An incubator of ideas, projects, and collaborations
Review by Kathy McCurley, 2017
G Suite, formerly known as Google Apps, is an online productivity suite with integrated support for collaboration, file sharing, and multi-system support. It comes with many basic office software applications, Google Docs (Word processing), Google Sheets (Spreadsheet), and Google Slides (Presentation), among other valuable tools. You can get a brief introduction in the video below.
Price: Free for educational institutions, business pricing available (free, but simplified version available for personal use)
Platform: Browser based, Apps available for mobile devices, Chromebooks (provides the user support for the system's OS)
A personal account through Google is as simple as registering/creating an email address. The process is more extensive if you want to enroll in the Education or Business packages, but the suite offers a lot of great features that offset the process of enrolling.
Ease of Use:
Odds are that you already have a Google account and probably use some of the elements on a daily basis. Google accounts run a lot of sites (including YouTube) and that account is all you need to get started using the various Google Apps. Additionally, if you are even basically familiar with the Microsoft Office programs it is a fairly easy translation to these products.
Personal/Basic Account: Free through creation of a google account (usually an @gmail.com account) gives access to most commonly used Google Apps (Drive, Docs, Hangouts, Gmail, Calendar, etc.)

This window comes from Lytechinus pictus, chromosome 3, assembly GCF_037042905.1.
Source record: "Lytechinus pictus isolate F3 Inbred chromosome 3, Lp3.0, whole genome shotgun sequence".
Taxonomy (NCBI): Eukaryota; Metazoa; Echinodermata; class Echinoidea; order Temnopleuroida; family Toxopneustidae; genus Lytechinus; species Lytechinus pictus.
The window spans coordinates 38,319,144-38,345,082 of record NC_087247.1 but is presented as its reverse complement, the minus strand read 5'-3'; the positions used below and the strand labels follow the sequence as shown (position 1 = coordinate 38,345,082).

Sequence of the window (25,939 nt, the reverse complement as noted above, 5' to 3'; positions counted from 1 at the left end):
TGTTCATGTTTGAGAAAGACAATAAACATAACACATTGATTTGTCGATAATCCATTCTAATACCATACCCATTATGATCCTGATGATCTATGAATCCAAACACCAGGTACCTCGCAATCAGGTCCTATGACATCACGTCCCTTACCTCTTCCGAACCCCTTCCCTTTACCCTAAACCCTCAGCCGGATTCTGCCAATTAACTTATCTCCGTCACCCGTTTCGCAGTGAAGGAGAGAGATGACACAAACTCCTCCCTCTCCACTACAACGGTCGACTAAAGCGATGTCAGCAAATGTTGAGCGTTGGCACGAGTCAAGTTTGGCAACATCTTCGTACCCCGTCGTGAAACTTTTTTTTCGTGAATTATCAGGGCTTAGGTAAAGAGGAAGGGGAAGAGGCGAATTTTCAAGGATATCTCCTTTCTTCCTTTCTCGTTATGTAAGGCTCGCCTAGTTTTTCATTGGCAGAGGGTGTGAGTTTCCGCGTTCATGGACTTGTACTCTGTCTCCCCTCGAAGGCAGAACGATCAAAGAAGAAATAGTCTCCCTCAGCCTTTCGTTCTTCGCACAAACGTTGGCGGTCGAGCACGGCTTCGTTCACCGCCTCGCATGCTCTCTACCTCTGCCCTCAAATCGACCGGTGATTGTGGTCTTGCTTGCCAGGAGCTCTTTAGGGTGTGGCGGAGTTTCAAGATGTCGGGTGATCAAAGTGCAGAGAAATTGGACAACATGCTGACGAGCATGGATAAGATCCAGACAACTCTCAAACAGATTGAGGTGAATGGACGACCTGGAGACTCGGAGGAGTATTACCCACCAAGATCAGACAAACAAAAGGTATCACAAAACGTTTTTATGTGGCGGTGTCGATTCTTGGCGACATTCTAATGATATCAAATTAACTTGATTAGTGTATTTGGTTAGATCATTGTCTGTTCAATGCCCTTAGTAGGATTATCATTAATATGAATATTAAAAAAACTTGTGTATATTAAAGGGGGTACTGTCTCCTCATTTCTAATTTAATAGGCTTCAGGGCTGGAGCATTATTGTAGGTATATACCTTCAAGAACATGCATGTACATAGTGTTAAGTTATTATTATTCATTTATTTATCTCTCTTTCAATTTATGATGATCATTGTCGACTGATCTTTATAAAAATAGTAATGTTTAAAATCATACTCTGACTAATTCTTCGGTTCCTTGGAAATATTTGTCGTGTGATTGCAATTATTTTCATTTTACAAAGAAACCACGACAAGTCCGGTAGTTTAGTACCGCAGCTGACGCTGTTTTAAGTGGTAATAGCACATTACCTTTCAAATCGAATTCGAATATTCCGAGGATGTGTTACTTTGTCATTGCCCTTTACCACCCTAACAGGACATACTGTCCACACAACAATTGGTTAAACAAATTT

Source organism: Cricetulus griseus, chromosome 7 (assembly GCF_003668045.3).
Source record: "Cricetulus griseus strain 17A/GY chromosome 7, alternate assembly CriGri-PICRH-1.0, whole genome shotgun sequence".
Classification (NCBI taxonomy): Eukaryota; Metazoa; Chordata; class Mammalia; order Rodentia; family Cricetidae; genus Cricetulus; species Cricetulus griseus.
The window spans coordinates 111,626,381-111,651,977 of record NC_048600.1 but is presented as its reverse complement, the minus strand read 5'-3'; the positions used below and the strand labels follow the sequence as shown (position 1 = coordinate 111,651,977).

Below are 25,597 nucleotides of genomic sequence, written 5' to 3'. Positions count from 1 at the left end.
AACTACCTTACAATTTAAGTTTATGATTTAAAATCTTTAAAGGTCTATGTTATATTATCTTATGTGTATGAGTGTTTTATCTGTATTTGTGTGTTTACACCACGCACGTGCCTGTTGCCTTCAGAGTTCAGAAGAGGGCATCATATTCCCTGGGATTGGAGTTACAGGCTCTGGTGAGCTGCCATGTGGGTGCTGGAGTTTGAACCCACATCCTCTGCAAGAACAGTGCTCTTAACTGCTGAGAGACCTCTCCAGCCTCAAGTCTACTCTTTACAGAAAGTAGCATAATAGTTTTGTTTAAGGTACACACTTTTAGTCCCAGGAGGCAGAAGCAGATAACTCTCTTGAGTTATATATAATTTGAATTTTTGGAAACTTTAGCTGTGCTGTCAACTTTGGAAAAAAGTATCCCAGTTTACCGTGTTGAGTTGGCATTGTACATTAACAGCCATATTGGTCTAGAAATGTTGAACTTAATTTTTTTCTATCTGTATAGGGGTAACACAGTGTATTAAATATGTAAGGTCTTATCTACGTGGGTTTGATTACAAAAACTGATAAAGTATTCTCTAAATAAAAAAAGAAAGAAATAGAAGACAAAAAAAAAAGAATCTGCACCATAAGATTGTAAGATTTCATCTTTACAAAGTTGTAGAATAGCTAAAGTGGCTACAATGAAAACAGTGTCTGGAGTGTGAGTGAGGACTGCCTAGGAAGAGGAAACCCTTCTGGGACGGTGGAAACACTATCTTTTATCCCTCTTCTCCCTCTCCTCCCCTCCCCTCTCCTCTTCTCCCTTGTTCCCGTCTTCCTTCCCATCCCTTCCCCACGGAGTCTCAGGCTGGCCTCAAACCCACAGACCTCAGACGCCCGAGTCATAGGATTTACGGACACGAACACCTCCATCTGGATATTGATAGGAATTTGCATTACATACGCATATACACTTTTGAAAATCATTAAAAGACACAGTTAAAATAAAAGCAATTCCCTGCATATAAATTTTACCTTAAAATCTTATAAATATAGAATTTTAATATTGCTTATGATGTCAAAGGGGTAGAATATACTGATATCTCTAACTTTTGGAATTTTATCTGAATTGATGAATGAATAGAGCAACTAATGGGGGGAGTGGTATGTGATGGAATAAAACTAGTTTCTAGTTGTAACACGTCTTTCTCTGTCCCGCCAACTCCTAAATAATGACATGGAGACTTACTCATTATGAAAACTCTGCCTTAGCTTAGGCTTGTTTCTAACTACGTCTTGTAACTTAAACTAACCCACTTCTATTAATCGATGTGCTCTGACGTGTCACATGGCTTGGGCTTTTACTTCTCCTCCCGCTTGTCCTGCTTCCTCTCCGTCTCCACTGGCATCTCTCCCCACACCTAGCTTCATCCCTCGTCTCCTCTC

Educational Account: Free but you do need to go through an application process (See here for more details) includes all of the personal account items but adds in Google Classroom, customized domain names for email
Business Account: Subscription based at a rate per user, $5 per user for Basic, $10 per user for Business, Enterprise users will need to contact Google for more information (see here for more details); includes many of the features of the Educational Account (excluding Google Classroom), and includes more cloud storage, and more powerful collaboration tools and features.
This is a product where a special trial time is not needed. I use both the personal and education accounts. As I use it on a daily basis to organize and run my life it's only fair to mention some of the ways that I utilize it. Gmail is my preferred email account, I have the app on my phone and can easily manage multiple email accounts turning off notifications and inboxes with a few simple clicks/swipes. At work I use Google Classroom to deliver content to my students on a daily basis, 98% of my student work is turned in via Classroom. Google Drive is used to share documents between myself and my students, as well as among my colleagues. I also use Google Drive to share photos and other documents between myself and friends for personal collaboration, as well as transportability - I have many of the Google Apps on my mobile devices for working on the go.